Archive for June, 2008

Manatee tries sound method to shoo birds

Monday, June 23rd, 2008

BRADENTON Every 10 minutes, a bird calls out from the roof of the new courthouse.

It could be a red-tailed hawk or another bird of prey. Other times it is the call of a pigeon in distress.

The calls can be heard blocks away — the high-pitched hee-hee-hee, the whistling.

But leave the binoculars in the car and the field notebooks closed.Bilde

The calls are real-life recordings that carry across downtown from two speakers, one facing east and the other west. They are supposed to minimize the presence of roosting pigeons, whose droppings have become a problem on the roof of the nine-story judicial center.

"Pigeons," says the building manager, Phillip Hoffmann, "were not a priority."

In looking for ways to solve the pigeon problem, county officials settled on a simple method from a California company called Bird-B-Gone.

Bird-B-Gone makes a product called "Bird Chase Super Sonic," which resembles a portable radio with knobs and buttons. The device, which plugs into a standard outlet, comes with two speakers designed to carry the frequency of bird calls.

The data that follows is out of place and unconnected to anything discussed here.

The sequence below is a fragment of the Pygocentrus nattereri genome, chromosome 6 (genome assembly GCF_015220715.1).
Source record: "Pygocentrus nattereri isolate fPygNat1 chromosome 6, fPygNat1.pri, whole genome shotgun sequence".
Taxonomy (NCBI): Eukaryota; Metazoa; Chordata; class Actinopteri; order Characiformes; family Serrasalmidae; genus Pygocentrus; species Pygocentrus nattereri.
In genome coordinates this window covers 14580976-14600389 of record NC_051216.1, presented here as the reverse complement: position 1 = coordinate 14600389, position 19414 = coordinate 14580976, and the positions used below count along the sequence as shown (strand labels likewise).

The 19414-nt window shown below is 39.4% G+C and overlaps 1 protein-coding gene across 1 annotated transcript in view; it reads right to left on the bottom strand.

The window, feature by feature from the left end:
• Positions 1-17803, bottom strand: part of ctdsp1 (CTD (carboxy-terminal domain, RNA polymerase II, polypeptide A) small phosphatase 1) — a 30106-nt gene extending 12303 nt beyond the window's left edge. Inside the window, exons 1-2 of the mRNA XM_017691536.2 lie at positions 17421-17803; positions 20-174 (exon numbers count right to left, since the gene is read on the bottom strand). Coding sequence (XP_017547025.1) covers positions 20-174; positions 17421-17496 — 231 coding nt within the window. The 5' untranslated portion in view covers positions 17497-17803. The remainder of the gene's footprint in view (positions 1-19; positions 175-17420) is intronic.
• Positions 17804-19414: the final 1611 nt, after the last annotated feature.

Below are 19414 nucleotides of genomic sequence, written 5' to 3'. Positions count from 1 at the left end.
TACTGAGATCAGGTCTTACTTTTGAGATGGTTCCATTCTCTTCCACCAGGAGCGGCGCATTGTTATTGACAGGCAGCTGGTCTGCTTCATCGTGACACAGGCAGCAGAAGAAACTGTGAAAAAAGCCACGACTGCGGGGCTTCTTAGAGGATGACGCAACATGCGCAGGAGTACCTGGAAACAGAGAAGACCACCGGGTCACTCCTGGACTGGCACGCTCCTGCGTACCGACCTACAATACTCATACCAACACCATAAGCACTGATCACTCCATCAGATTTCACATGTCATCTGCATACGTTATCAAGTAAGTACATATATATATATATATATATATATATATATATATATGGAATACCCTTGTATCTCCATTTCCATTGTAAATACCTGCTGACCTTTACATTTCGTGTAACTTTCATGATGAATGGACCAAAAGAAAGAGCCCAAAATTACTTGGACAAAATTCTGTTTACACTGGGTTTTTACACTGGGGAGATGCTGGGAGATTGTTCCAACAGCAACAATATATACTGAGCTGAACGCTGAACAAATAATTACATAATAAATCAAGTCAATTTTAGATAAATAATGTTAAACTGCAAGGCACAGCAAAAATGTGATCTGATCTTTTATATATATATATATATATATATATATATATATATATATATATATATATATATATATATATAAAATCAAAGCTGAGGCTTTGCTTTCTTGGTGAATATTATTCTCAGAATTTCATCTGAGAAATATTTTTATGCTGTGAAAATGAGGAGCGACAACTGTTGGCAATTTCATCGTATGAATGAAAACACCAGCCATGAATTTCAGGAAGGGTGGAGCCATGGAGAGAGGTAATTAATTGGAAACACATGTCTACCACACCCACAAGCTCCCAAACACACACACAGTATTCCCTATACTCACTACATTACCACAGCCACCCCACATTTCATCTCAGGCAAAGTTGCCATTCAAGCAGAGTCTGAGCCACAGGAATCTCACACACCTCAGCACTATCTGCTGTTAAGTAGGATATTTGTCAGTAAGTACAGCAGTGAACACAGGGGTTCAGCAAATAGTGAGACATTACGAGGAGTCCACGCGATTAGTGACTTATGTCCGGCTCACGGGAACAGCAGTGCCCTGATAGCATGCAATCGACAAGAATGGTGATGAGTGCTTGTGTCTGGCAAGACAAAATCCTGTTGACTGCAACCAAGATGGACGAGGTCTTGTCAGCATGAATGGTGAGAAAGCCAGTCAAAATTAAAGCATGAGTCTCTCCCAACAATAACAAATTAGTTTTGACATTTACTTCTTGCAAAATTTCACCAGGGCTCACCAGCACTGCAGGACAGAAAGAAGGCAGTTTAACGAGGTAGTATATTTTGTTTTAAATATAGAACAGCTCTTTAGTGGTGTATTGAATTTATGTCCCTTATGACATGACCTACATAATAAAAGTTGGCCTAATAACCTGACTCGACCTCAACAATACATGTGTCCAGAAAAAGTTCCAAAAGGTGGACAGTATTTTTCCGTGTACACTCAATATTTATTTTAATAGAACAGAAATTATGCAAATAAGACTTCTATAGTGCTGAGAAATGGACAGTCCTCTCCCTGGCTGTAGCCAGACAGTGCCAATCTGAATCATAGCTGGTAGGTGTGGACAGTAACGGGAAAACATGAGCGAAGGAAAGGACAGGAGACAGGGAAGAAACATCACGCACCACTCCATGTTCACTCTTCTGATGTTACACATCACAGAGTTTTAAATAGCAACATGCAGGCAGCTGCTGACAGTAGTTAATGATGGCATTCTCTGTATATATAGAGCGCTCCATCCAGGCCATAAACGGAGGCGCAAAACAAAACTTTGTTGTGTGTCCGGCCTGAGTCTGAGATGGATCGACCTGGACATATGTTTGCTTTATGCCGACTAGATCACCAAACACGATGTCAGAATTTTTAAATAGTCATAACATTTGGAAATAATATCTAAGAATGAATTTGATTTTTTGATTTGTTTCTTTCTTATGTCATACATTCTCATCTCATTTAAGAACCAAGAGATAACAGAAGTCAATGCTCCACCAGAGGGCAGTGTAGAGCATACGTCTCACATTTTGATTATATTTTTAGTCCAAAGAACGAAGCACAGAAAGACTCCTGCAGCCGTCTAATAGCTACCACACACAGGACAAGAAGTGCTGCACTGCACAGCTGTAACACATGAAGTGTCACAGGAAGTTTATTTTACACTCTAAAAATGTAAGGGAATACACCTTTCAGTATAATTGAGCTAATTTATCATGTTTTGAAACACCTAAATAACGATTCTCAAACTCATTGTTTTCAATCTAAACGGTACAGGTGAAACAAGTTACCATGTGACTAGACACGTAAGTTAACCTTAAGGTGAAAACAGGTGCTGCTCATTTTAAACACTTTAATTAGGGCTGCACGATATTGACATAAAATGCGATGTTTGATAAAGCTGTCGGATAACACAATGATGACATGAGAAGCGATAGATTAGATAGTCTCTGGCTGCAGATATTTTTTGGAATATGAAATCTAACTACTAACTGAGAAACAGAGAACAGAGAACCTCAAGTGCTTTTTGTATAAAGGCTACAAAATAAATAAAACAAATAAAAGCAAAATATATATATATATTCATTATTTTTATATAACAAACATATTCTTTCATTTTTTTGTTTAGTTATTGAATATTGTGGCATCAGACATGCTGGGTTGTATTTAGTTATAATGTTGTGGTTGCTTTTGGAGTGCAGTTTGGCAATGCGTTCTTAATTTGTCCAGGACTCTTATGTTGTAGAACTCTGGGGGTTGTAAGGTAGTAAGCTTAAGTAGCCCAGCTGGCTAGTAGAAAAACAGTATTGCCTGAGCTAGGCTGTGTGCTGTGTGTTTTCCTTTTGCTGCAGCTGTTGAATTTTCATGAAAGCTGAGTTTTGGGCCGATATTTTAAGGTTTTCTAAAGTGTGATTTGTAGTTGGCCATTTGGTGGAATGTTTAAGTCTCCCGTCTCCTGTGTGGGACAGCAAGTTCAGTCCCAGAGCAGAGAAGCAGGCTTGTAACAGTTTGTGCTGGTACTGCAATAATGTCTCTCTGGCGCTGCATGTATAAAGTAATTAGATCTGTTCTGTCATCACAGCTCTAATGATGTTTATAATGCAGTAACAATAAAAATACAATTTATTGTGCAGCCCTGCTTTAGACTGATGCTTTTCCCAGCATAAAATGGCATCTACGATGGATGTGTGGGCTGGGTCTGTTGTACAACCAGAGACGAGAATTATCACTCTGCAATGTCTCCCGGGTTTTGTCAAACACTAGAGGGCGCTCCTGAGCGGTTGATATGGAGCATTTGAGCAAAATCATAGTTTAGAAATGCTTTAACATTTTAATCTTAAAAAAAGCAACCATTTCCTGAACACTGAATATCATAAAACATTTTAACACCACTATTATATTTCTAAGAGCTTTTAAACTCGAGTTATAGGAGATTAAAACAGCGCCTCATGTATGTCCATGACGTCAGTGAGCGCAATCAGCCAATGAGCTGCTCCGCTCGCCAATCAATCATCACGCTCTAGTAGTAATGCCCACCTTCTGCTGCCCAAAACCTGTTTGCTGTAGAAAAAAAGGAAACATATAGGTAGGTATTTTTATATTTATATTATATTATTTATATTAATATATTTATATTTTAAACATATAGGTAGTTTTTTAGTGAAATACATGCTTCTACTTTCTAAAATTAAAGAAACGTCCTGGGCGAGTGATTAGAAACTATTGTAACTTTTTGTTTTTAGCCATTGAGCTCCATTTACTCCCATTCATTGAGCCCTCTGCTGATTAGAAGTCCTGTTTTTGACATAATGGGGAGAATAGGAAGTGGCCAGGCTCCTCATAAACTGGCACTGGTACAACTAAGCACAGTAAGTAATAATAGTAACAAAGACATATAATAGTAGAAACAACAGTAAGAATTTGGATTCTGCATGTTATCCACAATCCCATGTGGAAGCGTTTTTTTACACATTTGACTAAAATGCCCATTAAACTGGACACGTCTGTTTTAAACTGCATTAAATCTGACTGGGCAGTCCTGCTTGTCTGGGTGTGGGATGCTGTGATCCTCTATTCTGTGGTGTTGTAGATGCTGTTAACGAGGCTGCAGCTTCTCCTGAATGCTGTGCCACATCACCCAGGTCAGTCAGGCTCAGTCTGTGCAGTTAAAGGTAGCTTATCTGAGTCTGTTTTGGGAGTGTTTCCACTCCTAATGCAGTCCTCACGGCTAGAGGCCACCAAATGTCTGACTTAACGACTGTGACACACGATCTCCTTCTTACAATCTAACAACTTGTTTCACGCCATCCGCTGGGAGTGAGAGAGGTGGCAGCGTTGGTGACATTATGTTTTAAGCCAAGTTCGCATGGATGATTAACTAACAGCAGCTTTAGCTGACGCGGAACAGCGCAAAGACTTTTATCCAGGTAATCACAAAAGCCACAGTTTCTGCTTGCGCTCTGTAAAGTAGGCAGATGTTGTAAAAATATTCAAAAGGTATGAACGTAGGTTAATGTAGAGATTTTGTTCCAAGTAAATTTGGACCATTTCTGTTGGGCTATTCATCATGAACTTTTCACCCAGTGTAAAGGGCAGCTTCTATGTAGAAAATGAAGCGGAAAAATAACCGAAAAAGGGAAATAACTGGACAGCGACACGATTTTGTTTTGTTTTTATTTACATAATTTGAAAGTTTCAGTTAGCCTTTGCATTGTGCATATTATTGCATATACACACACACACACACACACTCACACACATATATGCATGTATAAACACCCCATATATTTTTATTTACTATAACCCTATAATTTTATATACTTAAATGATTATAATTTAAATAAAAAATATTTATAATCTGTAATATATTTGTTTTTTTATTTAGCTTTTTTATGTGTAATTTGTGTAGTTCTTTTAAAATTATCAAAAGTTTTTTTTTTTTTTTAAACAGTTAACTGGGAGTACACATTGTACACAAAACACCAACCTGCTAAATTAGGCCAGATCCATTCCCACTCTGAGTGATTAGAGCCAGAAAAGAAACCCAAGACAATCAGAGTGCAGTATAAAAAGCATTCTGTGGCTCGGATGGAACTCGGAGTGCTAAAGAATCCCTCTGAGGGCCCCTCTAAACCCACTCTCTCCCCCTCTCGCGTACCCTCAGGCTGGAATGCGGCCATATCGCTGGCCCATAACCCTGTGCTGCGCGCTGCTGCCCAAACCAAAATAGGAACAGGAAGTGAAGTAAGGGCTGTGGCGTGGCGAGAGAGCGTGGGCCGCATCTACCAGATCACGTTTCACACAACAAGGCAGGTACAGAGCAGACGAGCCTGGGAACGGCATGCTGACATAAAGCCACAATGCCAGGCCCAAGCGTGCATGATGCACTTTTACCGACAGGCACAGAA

There are several settings, depending on the bird that is the nuisance. Among them: woodpeckers, starlings, crows and sea gulls.

Every 10 minutes, the system kicks on and runs for about two minutes. You can set it for day or night, or both. "Bird Chase Super Sonic" runs about $225.

The last thing a pigeon wants to hear are the calls of predators such as hawks and falcons, says Bird-B-Gone owner Bruce Donoho. Additionally, a pigeon distress call, he says, is a sure way to keep pigeons out of a particular area.

There is a whole market out there for people who want to use nonlethal measures to try to deter pesky birds.

One device emits ultrasonic sounds waves, using frequencies humans cannot hear.

But that system works best in enclosed or semi-enclosed areas.

A fake owl — such as the one atop the historic courthouse in Bradenton — works until the birds get hip to the fact that the predator is not a genuine threat.

And then there are nets and sets of plastic or metal spikes that deter birds from landing in an area.

One product shocks birds when they land. Donoho says the county may not be interested in that product, for fear of public criticism.

"They may be sensitive to shocking birds, but it’s an excellent system," Donoho said.
The next time you are near the judicial center, you might hear a hawk, but you will not see the bird.

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